Several Producers Tried To Whitewash Netflix's 'To All the Boys I've Loved Before'

lead image

Hollywood insisted on casting a white face. Jenny Han said no.

If you haven't watched Netflix's To All the Boys I've Loved Beforeget to it. It's a hugely entertaining romcom based on a YA book by Jenny Han, and it stars Lana Condor, who is Vietnamese-American. Yes, Asians finally have a teen romcom lead who actually looks like us. But this almost didn't happen. Apparently, the movie almost wasn't made because several producers wanted whitewashing in To All the Boys I've Loved Before.

The (Attempted) Whitewashing in To All the Boys I've Loved Before

In a New York Times essay, Han wrote that the film almost didn't make it to production because most producers didn't want an Asian-American lead:

"Even before the book came out in 2014, there was interest in making a movie. But the interest died as soon as I made it clear the lead had to be Asian-American. One producer said to me, as long as the actress captures the spirit of the character, age and race don’t matter. I said, well, her spirit is Asian-American. That was the end of that."

Han wrote about looking up to white actresses and models growing up, and yearning to see someone who actually looked like her. With this film, she wanted to give the world what she always wanted.

Only one production company agreed that the protagonist would be played by an Asian actress. "No one else was willing to do it," Han wrote. "Still, I was holding my breath all the way up until shooting began because I was scared they would change their minds. They didn’t."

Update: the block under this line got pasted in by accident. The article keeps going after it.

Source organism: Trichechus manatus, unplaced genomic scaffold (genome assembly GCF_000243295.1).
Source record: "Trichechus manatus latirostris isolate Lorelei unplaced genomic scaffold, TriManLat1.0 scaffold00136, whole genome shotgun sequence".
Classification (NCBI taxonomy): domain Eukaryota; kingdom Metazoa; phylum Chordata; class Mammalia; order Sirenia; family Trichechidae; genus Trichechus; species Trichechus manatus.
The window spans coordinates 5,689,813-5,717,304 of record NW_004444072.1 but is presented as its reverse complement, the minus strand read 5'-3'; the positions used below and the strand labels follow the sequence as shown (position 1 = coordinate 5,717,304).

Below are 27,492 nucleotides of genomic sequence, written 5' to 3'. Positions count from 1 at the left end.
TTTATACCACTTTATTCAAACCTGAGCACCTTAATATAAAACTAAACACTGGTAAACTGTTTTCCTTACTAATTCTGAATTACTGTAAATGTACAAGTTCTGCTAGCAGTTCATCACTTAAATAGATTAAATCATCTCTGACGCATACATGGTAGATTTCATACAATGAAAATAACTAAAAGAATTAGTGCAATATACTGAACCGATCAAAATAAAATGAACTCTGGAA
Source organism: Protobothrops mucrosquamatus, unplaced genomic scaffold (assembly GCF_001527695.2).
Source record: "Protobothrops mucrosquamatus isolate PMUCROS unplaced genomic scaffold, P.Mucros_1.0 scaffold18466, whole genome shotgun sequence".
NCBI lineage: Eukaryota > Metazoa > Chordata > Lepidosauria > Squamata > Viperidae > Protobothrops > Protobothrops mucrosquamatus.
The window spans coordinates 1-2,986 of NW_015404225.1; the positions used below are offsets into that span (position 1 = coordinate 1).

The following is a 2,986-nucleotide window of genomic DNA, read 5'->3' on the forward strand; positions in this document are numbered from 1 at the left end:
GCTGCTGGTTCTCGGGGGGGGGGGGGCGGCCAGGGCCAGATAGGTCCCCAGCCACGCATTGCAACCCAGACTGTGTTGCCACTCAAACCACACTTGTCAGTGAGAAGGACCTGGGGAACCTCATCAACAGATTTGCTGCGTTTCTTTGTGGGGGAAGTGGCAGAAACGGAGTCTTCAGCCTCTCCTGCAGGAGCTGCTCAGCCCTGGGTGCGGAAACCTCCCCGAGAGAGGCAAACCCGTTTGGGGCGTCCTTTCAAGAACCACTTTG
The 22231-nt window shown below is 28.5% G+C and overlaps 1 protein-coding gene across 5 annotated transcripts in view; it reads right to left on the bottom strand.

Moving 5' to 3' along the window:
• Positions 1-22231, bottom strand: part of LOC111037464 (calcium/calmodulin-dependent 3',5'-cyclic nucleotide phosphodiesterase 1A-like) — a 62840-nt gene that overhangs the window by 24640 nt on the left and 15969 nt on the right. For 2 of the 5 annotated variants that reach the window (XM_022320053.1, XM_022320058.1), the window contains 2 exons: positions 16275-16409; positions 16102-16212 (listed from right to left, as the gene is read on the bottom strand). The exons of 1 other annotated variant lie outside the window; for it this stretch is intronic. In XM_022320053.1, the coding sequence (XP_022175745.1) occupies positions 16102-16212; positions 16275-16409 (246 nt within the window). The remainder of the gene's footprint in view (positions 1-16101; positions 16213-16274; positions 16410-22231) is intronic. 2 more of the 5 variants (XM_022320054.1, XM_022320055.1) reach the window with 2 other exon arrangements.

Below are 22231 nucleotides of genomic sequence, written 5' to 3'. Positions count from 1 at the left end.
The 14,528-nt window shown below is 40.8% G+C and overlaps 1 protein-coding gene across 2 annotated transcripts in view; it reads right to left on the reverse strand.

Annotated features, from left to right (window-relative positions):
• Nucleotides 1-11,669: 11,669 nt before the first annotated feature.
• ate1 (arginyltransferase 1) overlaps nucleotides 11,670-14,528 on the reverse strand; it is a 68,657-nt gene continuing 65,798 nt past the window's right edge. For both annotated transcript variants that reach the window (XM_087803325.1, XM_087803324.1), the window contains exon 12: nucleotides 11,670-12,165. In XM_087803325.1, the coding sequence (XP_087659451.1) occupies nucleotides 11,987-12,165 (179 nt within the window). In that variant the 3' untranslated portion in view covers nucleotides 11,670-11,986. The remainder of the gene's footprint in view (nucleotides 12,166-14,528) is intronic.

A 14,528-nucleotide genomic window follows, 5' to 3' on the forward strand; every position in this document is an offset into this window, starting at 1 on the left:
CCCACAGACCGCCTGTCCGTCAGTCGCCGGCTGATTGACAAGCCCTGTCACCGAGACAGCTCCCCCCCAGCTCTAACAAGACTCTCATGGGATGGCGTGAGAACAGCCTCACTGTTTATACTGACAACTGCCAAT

Whitewashing in Hollywood 

Hollywood is notorious for whitewashing roles originally written for people of colour in a misguided attempt to make the film more "marketable". (See: Scarlett Johanssen in Ghost in a Shell, Emma Stone in Aloha.) But as the success of films like Black Panther and Crazy Rich Asians shows, casting people of colour in leading roles doesn't hurt box office rates.

Even Crazy Rich Asians author Kevin Kwan was approached by a producer to consider changing the main character to a white woman. “They wanted to change the heroine into a white girl," Kwan told Entertainment Weekly. "I was like, ‘Well, you’ve missed the point completely.’ I said, ‘No, thank you.'”

To All the Boys I've Loved Before has also garnered rave reviews, so hopefully, producers will stop attempting to whitewash our stories and finally learn that we're tired of seeing the same white faces on screen. Representation matters, and whitewashing in To All the Boys I've Loved Before was a horrifically terrible idea.

Just see how the internet has responded: